Sunday, November 20, 2011

Cellarmistress Does The Napa Valley Film Festival--Part Three Continued: Tasting Yountville

Saturday afternoon, we bloggers had the opportunity to taste wines in conjunction with the Yountville Pavilion, TasteLive, CellarPass and Mutineer Magazine. The Yountville tasting was interesting as I was able to sample wines from wineries I'd never visited before. Each winery sent a sample bottle of what we were going to taste. Wineries featured were John Anthony Vineyards, Jessup Cellars and Chiarello Family Vineyards!

John Anthony Vineyards offered up two wines, the 2007 Napa Valley Cabernet Sauvignon and the 2010 Napa Valley Sauvignon Blanc. The winery sources its Cabernet Sauvignon from vineyards in the Oak Knoll district of Napa, which is just north of the town of Napa. This wine is 100% Cabernet, nothing else was blended into it. Like a lot of the 2007 vintage in Napa in general, it packed a lot of fruit up front and I was pleasantly surprised that the finish was a lot longer than some I had tried. The $56 price point is well-worth it. This wine would age very nicely. The Sauvignon Blanc, in my opinion, had a much higher perceived value than its price tag of $20 would suggest. It was all citrus and very elegant. And I have to commend their winemaker for sticking to a style that's very typical of Napa Valley. So many Napa producers are starting to shy away from the California style opting for a style that mimics New Zealand Sauvignon Blanc and I hate that. I enjoy both styles but the last thing we need is our tried and true California style changing so drastically. After the tasting was over, a fellow blogger brought up the alcohol level of this wine. At over 15%, I agree it is a bit much. But the point is to savor this wine with a meal. It's not a "sit on your patio sipper." There are plenty of other wines out there that fall into that category!

The 2009 Jessup Cellars Juel was interesting! I felt kind of special being one of the first people out here to sample it. The wine won't be released to the public until sometime next Spring! The wine is huge, young, and definitely commands a great meal to go along with it. It is Merlot-based and each year, they change up the blend just a hair. During the tasting, I enjoyed the intense flavors but unfortunately when I went back to it several hours later, the wine had sort of fallen apart. It wasn't nearly as huge and the finish disappeared. Even capped with a rubber stopper with the air pumped out of it. I truly hope that a few more months of bottle aging will prevent this from happening in the future or maybe I received a bad bottle? The winemaker suggested the retail price on this bottle would be somewhere in the $85 range and that's a lot of money to spend on something that may not age well. Let's hope this is not the case because this wine was packing a lot of flavor!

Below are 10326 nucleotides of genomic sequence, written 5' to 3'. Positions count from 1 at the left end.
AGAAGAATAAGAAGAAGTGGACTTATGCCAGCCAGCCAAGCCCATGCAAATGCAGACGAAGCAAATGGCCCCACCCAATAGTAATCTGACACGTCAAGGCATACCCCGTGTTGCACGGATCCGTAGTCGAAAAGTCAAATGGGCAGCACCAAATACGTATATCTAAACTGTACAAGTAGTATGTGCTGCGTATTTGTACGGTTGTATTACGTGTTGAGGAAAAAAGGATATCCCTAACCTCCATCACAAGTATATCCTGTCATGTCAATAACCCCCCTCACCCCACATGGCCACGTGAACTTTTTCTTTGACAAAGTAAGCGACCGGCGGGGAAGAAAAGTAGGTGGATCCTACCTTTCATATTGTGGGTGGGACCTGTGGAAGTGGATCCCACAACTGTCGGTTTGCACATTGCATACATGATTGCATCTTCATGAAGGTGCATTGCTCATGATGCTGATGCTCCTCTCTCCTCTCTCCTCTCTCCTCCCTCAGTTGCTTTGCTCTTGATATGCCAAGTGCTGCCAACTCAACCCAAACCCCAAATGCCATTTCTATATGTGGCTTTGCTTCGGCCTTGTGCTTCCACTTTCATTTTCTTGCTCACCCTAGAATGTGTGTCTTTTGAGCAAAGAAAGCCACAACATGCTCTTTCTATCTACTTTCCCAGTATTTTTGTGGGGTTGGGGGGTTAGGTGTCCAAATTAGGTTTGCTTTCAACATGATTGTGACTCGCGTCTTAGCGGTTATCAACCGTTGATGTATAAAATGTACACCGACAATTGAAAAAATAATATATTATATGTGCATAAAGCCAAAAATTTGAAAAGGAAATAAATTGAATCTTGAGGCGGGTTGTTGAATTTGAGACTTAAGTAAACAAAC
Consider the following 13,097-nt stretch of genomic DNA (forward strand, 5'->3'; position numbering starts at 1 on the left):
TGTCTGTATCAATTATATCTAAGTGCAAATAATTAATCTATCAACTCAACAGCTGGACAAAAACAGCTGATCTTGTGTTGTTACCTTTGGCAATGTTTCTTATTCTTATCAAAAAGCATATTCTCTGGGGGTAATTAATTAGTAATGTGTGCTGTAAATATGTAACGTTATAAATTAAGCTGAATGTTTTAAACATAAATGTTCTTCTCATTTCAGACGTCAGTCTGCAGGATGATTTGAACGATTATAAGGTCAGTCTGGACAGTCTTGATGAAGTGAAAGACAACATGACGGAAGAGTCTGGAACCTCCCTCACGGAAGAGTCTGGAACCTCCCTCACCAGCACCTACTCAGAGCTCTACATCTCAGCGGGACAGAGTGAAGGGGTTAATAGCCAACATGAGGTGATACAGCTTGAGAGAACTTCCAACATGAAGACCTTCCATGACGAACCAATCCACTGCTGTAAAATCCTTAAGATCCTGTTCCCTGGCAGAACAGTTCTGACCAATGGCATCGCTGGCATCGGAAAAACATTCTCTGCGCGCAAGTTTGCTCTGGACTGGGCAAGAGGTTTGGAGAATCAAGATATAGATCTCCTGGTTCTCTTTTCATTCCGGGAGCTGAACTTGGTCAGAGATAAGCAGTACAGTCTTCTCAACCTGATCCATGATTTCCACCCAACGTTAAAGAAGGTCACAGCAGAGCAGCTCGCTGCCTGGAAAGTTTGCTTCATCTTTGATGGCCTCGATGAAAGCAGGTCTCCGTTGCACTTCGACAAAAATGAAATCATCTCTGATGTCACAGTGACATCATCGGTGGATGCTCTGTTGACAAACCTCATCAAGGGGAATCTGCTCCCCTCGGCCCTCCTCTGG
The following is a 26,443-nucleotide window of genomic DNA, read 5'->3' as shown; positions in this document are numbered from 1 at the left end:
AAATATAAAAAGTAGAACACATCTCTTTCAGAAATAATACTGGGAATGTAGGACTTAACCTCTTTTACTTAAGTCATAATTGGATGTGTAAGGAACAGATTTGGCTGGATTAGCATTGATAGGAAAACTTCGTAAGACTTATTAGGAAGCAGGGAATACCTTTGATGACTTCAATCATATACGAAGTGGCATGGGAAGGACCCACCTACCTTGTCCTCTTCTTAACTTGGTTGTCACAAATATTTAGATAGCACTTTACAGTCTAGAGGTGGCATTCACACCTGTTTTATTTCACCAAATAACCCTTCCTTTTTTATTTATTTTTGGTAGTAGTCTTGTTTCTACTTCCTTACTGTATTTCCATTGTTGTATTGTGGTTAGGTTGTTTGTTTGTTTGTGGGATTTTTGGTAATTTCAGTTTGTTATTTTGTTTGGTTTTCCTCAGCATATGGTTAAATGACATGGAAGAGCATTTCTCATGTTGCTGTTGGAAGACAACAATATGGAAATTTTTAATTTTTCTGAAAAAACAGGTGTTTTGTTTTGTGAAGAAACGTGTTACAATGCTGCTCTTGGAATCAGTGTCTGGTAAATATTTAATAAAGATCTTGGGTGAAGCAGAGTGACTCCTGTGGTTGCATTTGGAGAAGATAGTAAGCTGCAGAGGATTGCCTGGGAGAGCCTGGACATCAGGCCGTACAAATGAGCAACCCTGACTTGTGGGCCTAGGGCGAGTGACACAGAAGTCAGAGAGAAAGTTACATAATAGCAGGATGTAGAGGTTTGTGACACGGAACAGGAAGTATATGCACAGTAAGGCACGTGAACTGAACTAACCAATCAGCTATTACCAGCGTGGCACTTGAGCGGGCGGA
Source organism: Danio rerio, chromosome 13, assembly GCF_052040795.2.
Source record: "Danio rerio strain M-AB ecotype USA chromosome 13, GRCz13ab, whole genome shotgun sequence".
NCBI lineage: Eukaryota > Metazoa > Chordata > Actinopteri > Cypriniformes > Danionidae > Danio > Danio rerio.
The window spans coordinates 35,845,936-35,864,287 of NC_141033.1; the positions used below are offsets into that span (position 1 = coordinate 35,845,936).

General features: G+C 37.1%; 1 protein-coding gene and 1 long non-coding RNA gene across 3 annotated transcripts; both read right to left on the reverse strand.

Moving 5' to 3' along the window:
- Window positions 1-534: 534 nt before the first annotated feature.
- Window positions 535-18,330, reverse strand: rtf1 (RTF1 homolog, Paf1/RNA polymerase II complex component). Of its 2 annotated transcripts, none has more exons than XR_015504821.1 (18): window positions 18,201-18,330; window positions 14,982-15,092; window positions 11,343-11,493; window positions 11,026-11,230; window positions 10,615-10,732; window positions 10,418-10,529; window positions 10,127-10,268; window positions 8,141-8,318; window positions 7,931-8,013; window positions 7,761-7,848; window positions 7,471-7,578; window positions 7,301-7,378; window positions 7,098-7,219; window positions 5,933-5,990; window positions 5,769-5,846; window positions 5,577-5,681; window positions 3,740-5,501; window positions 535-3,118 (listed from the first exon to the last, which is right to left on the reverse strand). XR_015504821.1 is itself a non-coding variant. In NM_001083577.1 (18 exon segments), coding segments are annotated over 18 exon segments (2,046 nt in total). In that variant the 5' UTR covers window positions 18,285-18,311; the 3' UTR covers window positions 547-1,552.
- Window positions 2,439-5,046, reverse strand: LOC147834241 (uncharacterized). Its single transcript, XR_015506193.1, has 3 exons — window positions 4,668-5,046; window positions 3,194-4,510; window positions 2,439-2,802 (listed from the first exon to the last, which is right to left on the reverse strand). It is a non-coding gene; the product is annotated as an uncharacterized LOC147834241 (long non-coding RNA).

The 2008 Chiarello Family Vineyards Roux is an old vine Petite Sirah (from 99 year old vines) and it was my favorite of the tasting! It was hearty, meaty, had a huge backbone and was completely in your face. It rocked!! This was the first of any Chiarello Family wine I'd had proving that not only is Michael Chiarello a great chef and businessman but he certainly knows a little about wine! If you tasted this wine, you would ask yourselves why more producers don't make a Petite Sirah. I wanted short ribs with this---the short ribs I tasted at Michael's Yountville restaurant, Bottega on my birthday! This wine could age for the next ten years but you wouldn't want to wait that long! The next time you're in Yountville, stop by NapaStyle and pick up a bottle or if you dine at Bottega, order it by the glass. $46 is pricey for Petite Sirah but guess what? It's worth every penny!

"You Saw It Here First"...This post was created solely for "Cellarmistress' Cellar Talk" by Grace Hoffman. Grace is an Italian-born, American-bred wine blogger/educator with an all-consuming passion for wine and all it encompasses.

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